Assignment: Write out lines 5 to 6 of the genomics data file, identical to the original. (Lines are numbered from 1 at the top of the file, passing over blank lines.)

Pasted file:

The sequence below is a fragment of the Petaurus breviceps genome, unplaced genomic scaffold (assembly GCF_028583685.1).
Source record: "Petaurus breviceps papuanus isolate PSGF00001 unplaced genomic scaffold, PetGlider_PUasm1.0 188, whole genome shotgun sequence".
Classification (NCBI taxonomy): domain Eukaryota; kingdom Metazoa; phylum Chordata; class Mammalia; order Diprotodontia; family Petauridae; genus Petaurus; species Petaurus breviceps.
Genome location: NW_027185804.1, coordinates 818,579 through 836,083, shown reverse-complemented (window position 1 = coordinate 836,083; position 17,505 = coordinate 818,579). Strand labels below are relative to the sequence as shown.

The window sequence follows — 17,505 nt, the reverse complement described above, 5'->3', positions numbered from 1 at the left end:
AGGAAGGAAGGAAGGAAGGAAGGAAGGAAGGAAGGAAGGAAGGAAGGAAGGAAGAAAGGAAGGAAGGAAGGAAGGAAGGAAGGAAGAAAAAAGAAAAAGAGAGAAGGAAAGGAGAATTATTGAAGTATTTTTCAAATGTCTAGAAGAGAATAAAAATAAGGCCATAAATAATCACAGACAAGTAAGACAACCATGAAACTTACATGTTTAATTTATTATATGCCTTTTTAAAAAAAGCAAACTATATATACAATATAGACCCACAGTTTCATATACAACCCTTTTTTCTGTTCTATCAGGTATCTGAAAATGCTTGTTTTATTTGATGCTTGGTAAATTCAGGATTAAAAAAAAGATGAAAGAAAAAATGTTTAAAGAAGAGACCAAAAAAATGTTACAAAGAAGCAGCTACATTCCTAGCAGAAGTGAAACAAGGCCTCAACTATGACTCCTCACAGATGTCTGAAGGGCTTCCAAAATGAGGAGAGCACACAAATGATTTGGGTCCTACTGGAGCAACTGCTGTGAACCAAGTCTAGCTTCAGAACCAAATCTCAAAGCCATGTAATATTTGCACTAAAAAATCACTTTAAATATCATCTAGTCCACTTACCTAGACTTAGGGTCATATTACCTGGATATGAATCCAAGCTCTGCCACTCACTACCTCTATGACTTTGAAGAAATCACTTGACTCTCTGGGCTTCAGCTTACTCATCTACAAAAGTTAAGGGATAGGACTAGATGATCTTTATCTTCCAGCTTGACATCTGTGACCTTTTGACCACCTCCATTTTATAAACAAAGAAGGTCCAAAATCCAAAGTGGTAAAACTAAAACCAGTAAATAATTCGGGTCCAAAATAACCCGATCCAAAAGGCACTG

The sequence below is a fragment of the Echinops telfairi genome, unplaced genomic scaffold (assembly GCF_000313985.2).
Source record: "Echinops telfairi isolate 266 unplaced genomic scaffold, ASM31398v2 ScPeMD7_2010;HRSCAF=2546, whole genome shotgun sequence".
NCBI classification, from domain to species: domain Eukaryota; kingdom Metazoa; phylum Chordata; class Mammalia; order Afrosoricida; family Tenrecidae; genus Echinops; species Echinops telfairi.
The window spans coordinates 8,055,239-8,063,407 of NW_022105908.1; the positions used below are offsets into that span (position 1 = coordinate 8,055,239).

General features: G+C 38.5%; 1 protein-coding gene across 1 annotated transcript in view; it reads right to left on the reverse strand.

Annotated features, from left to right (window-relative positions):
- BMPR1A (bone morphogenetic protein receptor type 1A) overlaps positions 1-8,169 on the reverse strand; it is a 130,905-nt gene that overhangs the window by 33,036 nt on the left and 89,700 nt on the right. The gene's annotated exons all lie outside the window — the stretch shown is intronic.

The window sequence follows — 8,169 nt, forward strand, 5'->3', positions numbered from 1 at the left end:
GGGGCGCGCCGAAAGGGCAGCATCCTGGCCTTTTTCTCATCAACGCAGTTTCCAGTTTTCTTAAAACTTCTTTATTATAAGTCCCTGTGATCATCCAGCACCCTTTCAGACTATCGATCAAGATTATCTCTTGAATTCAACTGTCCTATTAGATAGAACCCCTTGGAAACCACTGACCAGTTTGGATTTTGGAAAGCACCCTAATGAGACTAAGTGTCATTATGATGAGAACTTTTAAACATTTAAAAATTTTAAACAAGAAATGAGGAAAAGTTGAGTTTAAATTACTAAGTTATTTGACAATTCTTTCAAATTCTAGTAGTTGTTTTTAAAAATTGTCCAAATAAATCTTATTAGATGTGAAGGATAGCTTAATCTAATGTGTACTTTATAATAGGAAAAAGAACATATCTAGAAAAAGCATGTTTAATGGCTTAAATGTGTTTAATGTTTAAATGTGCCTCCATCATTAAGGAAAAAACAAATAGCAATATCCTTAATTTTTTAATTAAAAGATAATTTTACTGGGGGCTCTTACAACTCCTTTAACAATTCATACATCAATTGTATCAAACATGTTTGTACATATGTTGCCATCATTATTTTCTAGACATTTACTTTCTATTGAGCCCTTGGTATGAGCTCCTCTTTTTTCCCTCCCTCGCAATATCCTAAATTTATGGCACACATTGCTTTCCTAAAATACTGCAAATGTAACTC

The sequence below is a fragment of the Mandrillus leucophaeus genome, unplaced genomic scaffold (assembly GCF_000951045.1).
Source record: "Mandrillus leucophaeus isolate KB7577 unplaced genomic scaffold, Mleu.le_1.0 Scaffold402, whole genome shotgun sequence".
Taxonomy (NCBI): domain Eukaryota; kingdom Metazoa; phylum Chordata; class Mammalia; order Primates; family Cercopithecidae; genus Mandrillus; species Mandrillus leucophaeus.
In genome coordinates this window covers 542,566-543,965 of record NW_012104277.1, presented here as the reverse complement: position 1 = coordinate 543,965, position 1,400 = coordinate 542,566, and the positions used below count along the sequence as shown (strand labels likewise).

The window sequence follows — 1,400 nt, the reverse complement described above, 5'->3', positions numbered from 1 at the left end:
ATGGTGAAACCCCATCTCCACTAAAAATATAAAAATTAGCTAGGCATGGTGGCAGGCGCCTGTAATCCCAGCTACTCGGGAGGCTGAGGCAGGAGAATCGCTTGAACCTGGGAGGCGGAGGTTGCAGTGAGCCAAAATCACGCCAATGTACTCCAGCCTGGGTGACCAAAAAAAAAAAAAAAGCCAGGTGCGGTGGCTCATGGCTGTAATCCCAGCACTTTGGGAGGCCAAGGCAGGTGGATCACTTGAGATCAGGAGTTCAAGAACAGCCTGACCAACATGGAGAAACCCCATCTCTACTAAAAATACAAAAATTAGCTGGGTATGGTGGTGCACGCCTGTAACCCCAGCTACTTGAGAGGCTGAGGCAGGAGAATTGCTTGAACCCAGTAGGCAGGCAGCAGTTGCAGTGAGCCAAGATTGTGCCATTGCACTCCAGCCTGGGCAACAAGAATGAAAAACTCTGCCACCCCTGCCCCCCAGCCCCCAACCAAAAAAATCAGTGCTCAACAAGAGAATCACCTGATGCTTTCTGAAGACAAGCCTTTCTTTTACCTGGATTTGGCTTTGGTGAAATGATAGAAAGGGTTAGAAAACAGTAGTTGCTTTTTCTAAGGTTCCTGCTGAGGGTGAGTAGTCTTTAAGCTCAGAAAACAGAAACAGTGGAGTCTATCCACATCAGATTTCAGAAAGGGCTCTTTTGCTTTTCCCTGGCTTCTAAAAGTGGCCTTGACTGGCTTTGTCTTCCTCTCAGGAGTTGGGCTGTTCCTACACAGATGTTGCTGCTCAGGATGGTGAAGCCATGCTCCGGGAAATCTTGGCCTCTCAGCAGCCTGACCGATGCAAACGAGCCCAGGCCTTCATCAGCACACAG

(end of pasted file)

The window sequence follows — 17,505 nt, the reverse complement described above, 5'->3', positions numbered from 1 at the left end:
AGGAAGGAAGGAAGGAAGGAAGGAAGGAAGGAAGGAAGGAAGGAAGGAAGGAAGAAAGGAAGGAAGGAAGGAAGGAAGGAAGGAAGAAAAAAGAAAAAGAGAGAAGGAAAGGAGAATTATTGAAGTATTTTTCAAATGTCTAGAAGAGAATAAAAATAAGGCCATAAATAATCACAGACAAGTAAGACAACCATGAAACTTACATGTTTAATTTATTATATGCCTTTTTAAAAAAAGCAAACTATATATACAATATAGACCCACAGTTTCATATACAACCCTTTTTTCTGTTCTATCAGGTATCTGAAAATGCTTGTTTTATTTGATGCTTGGTAAATTCAGGATTAAAAAAAAGATGAAAGAAAAAATGTTTAAAGAAGAGACCAAAAAAATGTTACAAAGAAGCAGCTACATTCCTAGCAGAAGTGAAACAAGGCCTCAACTATGACTCCTCACAGATGTCTGAAGGGCTTCCAAAATGAGGAGAGCACACAAATGATTTGGGTCCTACTGGAGCAACTGCTGTGAACCAAGTCTAGCTTCAGAACCAAATCTCAAAGCCATGTAATATTTGCACTAAAAAATCACTTTAAATATCATCTAGTCCACTTACCTAGACTTAGGGTCATATTACCTGGATATGAATCCAAGCTCTGCCACTCACTACCTCTATGACTTTGAAGAAATCACTTGACTCTCTGGGCTTCAGCTTACTCATCTACAAAAGTTAAGGGATAGGACTAGATGATCTTTATCTTCCAGCTTGACATCTGTGACCTTTTGACCACCTCCATTTTATAAACAAAGAAGGTCCAAAATCCAAAGTGGTAAAACTAAAACCAGTAAATAATTCGGGTCCAAAATAACCCGATCCAAAAGGCACTG